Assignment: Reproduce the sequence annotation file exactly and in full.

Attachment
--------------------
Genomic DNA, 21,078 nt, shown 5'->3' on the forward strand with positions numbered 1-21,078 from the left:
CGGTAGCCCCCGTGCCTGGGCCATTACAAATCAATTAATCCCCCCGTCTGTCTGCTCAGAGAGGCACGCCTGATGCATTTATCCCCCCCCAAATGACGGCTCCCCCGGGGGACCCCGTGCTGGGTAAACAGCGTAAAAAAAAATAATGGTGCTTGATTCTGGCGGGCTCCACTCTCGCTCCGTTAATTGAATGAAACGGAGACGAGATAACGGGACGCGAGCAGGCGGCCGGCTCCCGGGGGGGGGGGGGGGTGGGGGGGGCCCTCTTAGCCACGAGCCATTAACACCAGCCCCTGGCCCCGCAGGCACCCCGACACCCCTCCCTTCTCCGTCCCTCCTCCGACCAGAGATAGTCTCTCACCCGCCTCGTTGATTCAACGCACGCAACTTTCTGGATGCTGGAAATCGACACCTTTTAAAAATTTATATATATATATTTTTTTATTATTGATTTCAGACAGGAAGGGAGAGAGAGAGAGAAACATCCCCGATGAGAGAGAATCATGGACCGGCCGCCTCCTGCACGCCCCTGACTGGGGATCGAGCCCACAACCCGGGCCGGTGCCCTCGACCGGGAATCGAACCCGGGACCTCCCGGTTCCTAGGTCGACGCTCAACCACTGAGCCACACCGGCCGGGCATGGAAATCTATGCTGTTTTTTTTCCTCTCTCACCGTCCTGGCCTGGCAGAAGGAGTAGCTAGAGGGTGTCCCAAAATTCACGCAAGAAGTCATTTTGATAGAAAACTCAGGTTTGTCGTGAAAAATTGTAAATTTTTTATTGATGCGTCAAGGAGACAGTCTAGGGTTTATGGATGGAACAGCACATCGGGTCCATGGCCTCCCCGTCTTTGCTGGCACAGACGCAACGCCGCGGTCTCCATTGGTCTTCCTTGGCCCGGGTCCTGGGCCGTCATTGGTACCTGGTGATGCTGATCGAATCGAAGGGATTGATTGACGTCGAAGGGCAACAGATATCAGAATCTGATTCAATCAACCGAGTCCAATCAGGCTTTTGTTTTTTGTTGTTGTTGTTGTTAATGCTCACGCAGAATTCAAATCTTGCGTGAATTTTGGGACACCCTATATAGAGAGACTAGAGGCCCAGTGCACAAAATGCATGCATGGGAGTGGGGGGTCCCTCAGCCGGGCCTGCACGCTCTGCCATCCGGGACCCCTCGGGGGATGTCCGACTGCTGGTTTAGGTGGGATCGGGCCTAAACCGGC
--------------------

Genomic DNA, 21,078 nt, shown 5'->3' on the forward strand with positions numbered 1-21,078 from the left:
CGGTAGCCCCCGTGCCTGGGCCATTACAAATCAATTAATCCCCCCGTCTGTCTGCTCAGAGAGGCACGCCTGATGCATTTATCCCCCCCCAAATGACGGCTCCCCCGGGGGACCCCGTGCTGGGTAAACAGCGTAAAAAAAAATAATGGTGCTTGATTCTGGCGGGCTCCACTCTCGCTCCGTTAATTGAATGAAACGGAGACGAGATAACGGGACGCGAGCAGGCGGCCGGCTCCCGGGGGGGGGGGGGGGTGGGGGGGGCCCTCTTAGCCACGAGCCATTAACACCAGCCCCTGGCCCCGCAGGCACCCCGACACCCCTCCCTTCTCCGTCCCTCCTCCGACCAGAGATAGTCTCTCACCCGCCTCGTTGATTCAACGCACGCAACTTTCTGGATGCTGGAAATCGACACCTTTTAAAAATTTATATATATATATTTTTTTATTATTGATTTCAGACAGGAAGGGAGAGAGAGAGAGAAACATCCCCGATGAGAGAGAATCATGGACCGGCCGCCTCCTGCACGCCCCTGACTGGGGATCGAGCCCACAACCCGGGCCGGTGCCCTCGACCGGGAATCGAACCCGGGACCTCCCGGTTCCTAGGTCGACGCTCAACCACTGAGCCACACCGGCCGGGCATGGAAATCTATGCTGTTTTTTTTCCTCTCTCACCGTCCTGGCCTGGCAGAAGGAGTAGCTAGAGGGTGTCCCAAAATTCACGCAAGAAGTCATTTTGATAGAAAACTCAGGTTTGTCGTGAAAAATTGTAAATTTTTTATTGATGCGTCAAGGAGACAGTCTAGGGTTTATGGATGGAACAGCACATCGGGTCCATGGCCTCCCCGTCTTTGCTGGCACAGACGCAACGCCGCGGTCTCCATTGGTCTTCCTTGGCCCGGGTCCTGGGCCGTCATTGGTACCTGGTGATGCTGATCGAATCGAAGGGATTGATTGACGTCGAAGGGCAACAGATATCAGAATCTGATTCAATCAACCGAGTCCAATCAGGCTTTTGTTTTTTGTTGTTGTTGTTGTTAATGCTCACGCAGAATTCAAATCTTGCGTGAATTTTGGGACACCCTATATAGAGAGACTAGAGGCCCAGTGCACAAAATGCATGCATGGGAGTGGGGGGTCCCTCAGCCGGGCCTGCACGCTCTGCCATCCGGGACCCCTCGGGGGATGTCCGACTGCTGGTTTAGGTGGGATCGGGCCTAAACCGGC